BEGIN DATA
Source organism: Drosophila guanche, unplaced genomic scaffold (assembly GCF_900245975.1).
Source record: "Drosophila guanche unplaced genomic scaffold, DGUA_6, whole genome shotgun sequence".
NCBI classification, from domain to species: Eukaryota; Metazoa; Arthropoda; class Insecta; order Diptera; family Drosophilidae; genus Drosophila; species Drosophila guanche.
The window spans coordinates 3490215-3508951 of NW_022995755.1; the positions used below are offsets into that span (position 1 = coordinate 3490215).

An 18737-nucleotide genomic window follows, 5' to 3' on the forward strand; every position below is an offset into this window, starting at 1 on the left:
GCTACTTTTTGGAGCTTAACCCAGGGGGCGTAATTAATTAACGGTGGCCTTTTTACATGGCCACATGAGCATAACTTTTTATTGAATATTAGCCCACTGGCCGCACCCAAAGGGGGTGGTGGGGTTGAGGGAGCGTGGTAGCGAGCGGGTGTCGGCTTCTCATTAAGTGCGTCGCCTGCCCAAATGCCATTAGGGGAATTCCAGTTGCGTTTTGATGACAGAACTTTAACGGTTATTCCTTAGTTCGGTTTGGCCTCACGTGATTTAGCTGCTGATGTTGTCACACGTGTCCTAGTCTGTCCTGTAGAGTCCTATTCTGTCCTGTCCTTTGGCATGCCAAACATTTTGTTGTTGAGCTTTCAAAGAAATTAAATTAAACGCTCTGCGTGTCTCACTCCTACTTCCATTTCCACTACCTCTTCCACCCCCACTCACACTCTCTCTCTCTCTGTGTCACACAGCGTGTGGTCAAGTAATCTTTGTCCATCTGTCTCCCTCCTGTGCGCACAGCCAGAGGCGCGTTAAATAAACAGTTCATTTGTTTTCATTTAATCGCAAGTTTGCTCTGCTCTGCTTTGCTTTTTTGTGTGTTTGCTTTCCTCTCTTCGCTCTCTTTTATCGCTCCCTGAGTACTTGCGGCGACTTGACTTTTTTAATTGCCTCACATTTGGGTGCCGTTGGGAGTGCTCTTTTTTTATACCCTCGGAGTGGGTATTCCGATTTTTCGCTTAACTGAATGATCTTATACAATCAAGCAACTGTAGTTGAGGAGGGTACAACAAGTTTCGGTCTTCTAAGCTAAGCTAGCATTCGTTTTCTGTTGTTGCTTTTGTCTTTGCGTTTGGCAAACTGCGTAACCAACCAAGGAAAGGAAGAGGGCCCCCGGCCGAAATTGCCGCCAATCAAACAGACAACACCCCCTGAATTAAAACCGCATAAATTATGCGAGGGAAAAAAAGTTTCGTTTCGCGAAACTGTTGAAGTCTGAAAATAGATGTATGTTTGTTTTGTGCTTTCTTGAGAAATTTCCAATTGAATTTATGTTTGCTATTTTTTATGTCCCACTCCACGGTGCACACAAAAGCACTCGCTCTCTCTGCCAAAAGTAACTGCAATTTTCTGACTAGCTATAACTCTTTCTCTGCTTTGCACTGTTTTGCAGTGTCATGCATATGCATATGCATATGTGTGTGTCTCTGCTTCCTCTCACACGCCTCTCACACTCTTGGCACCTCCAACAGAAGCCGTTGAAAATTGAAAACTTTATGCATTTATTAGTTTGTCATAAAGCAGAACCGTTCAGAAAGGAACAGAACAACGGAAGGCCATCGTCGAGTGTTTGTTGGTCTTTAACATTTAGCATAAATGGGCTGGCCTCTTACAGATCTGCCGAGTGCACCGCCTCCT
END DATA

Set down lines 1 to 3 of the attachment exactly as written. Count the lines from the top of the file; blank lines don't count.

Source organism: Drosophila guanche, unplaced genomic scaffold (assembly GCF_900245975.1).
Source record: "Drosophila guanche unplaced genomic scaffold, DGUA_6, whole genome shotgun sequence".
NCBI classification, from domain to species: Eukaryota; Metazoa; Arthropoda; class Insecta; order Diptera; family Drosophilidae; genus Drosophila; species Drosophila guanche.